Indore emerges as Cleanest City in India, UP’s Gonda Dirtiest: Swachh Survekshan 2017

Swachh Bharat Abhiyan, Flickr

New Delhi, May 4, 2017: Indore has emerged as India’s cleanest city, while Uttar Pradesh’s Gonda stood at the bottom of sanitation rankings which assessed cities largely on improvement in processing of municipal solid waste and ending open defecation.

Releasing the Swachh Survekshan-2017 conducted in 434 cities and towns, Urban Development Minister M. Venakaiah Naidu said that making India clean by 2019 was a serious mission with the “ultimate goal of making a new India.”

Naidu also noted that India had improved its position by 12 places in the global Travel and Tourism Competitive Index.

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According to him, Indore and Bhopal (Madhya Pradesh), Visakhapatnam (Andhra Pradesh), Surat (Gujarat), Mysuru (Karnataka), Tiruchirapally (Tamil Nadu), New Delhi Municipal Council area, Navi Mumbai, Vadodara (Gujarat) and Chandigarh are the top 10 clean cities, in the same order.

The bottom 10 towns are Gonda, ranked 434th, followed by Bhusawal (Maharashtra), Bagaha (Bihar), Hardoi (Uttar Pradesh), Katihar (Bihar), Bahraich (Uttar Pradesh), Muktsar (Punjab), Abohar (Punjab), and Shahjahanpur and Khurja (Uttar Pradesh).

Naidu termed Madhya Pradesh, Gujarat, Jharkhand and Chhattisgarh, followed by Andhra Pradesh and Telangana, as the “movers and shakers” for having “significantly improved” their rankings from that of the survey conducted in 2014.

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He said all the cities surveyed in Madhya Pradesh and Jharkhand had substantially improved their rankings over that of 2014 and 2016. Gujarat did so in respect of all cities except Rajkot.

Naidu said 14 states and union territories were represented in the top 50, with Gujarat haivng 12 cities and towns, Madhya Pradesh 11, Andhra Pradesh eight and one each from Chandigarh, Chhattisgarh, Delhi, Jharkhand, Karnataka, Sikkim and Uttar Pradesh.

At the bottom of index, Uttar Pradesh alone accounted for 25 of 50 dirtiest cities, followed by Rajasthan and Punjab with five each, Maharashtra two and one each from Haryana, Karnataka and Lashadweep.

Varanasi, the parliamentary constituency of Prime Minister Narendra Modi, improved its ranking from 418 in 2014 to 32 this year to become “the fastest big city mover in the north zone.” It is the only city in Uttar Pradesh to finish in top 50.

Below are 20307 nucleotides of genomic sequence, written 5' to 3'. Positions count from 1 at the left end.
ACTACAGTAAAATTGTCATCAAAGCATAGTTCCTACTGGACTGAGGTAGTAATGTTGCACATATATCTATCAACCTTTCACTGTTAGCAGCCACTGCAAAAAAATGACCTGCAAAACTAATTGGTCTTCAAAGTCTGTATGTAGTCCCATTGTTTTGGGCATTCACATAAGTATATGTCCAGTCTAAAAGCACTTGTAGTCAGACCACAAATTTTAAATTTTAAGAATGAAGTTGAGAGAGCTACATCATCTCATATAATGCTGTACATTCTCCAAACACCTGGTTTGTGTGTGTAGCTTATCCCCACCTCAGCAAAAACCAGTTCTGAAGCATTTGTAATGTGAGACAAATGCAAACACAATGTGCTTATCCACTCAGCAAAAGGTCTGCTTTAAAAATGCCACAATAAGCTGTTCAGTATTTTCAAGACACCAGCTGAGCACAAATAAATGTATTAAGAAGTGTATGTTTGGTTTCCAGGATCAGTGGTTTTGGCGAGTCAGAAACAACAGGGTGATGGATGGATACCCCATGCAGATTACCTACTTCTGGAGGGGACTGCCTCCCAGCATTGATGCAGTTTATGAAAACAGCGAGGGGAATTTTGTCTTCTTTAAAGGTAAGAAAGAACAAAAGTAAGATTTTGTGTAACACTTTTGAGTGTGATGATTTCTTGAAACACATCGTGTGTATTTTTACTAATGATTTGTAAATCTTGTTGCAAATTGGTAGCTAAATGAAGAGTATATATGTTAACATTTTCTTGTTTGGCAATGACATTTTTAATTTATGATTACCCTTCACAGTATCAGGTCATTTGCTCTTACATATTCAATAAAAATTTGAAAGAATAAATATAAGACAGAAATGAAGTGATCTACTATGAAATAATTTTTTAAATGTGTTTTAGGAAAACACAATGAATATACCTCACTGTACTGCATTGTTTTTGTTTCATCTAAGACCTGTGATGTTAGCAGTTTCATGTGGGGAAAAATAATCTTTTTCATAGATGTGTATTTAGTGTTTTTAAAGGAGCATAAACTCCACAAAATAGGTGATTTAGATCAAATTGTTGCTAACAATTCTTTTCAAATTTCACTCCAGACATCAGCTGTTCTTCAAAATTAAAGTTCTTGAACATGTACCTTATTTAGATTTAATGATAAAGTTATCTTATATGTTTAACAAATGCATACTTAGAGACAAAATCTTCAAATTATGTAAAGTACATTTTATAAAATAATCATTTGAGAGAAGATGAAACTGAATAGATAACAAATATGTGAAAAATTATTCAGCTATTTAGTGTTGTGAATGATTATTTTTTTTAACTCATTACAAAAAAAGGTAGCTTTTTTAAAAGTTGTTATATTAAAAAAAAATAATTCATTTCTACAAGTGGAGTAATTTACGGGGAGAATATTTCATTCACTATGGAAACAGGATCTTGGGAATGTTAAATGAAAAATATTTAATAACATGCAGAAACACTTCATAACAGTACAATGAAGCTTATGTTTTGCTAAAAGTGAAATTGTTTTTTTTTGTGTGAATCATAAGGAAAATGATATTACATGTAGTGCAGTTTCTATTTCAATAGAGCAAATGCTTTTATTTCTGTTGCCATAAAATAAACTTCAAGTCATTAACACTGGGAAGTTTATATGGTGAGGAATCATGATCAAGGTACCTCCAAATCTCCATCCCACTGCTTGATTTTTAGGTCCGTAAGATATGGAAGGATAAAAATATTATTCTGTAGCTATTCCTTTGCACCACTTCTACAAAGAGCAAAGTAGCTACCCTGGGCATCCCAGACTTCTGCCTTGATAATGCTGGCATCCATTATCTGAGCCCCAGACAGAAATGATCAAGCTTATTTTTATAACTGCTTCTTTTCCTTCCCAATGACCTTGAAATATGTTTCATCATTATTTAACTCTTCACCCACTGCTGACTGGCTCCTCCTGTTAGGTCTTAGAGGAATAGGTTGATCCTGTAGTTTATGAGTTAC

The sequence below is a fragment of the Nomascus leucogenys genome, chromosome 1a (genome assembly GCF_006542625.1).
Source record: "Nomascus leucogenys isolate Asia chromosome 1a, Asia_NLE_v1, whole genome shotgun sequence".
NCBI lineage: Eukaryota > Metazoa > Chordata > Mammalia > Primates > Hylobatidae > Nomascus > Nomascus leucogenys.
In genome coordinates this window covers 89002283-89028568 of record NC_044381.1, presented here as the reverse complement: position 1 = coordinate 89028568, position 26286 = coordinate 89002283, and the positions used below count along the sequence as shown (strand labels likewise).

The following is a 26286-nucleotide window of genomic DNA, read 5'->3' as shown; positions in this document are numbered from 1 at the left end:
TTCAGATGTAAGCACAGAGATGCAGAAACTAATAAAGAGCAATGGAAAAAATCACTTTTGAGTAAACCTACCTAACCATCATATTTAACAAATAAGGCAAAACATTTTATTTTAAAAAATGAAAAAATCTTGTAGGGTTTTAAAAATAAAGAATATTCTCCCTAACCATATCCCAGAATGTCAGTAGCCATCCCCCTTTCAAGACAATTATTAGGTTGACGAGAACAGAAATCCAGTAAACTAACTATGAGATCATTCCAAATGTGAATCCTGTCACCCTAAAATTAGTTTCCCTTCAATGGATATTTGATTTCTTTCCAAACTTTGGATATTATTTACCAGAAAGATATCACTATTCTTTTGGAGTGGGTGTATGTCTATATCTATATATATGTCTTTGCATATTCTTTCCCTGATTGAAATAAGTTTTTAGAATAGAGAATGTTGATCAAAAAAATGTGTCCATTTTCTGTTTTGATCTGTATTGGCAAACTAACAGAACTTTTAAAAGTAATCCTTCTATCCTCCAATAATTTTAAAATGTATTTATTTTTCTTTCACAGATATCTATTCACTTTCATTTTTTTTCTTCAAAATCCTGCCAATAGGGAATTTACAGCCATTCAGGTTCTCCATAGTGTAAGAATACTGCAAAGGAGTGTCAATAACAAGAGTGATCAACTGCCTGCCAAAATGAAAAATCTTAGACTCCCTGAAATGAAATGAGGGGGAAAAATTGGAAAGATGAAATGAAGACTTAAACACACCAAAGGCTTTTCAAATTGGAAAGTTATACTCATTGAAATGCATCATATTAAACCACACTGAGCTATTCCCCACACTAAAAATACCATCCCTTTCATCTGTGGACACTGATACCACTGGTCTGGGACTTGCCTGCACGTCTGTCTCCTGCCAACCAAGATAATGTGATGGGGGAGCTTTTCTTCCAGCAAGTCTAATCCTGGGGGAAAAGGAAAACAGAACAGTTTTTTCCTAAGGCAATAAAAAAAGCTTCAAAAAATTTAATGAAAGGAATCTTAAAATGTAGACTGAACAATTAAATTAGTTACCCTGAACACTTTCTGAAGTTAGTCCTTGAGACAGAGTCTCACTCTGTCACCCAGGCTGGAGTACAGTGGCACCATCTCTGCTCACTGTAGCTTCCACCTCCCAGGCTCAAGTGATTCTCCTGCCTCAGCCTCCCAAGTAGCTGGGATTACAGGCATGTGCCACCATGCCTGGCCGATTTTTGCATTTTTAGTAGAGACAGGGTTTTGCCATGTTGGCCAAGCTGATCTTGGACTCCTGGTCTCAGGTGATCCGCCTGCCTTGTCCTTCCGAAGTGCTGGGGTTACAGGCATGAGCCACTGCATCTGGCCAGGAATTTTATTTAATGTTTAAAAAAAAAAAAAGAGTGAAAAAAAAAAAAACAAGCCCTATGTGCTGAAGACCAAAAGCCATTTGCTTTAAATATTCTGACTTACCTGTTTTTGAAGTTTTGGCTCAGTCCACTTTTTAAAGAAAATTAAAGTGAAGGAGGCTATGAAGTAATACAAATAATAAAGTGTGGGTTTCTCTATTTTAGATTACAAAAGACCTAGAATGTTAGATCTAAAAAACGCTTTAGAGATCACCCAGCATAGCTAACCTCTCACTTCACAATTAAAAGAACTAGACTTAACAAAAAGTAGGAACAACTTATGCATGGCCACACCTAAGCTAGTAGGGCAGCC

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Faridabad in Haryana improved its rank from 379 in 2014 to 88 this year and was termed the “Fastest Mover” among cities with a population of above one million each.

Referring to Mysuru in Karnataka, which topped the ranking in 2016 and 2014 and ranked fifth this year, Naidu said cleanliness had not declined in the city but other cities had fared better.

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“This spirit of competition is sought to be promoted through such surveys to help cities know where they stand in absolute terms and in relation to other cities as well,” Naidu said. He also conferred awards on the occasion.

The survey also noted some concerns. It said that in Uttar Pradesh, 50 of 62 cities and towns surveyed are ranked 305 and below, while 41 are among the bottom 100 cities.

Bihar’s 19 of 27 cities or towns surveyed in 2017 are ranked beyond 300, with best rank in the state being 147 for Biharsharif. Fifteen of these 27 cities are among the bottom 100.

Rajasthan’s 18 of 29 cities or towns surveyed in 2017 are ranked beyond 300 and 13 are among the bottom 100.

In Kerala, of the nine cities surveyed, best rank of 254 was for Kozhikode and four were among the bottom 100.

The survey said that in Punjab, of the 16 cities survyed, best rank of 121 went to Mohali and seven of the cities were among the bottom 100.

Naidu also expressed concern over the cleanliness status of cities and towns of Uttar Pradesh and Bihar and said he would be visiting the two states.

He stressed that the rankings were not announced to point finger at anyone. “Our objective is to show that where they stand in cleanliness and what do they need to learn from others.”

The survey entailed giving 45 per cent of total 2,000 marks for solid waste management and open defecation-free status.

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It gave 30 per cent marks to citizen feedback and 25 per cent to independent observation.

The Quality Council of India conducted the survey by deploying 421 assessors for assessment of 17,500 locations.

Officials said the survey covered towns and cities with over one lakh population and effort would be to conduct survey in all the 4,041 statutory towns and cities. They said West Bengal did not take part in the survey. (IANS)


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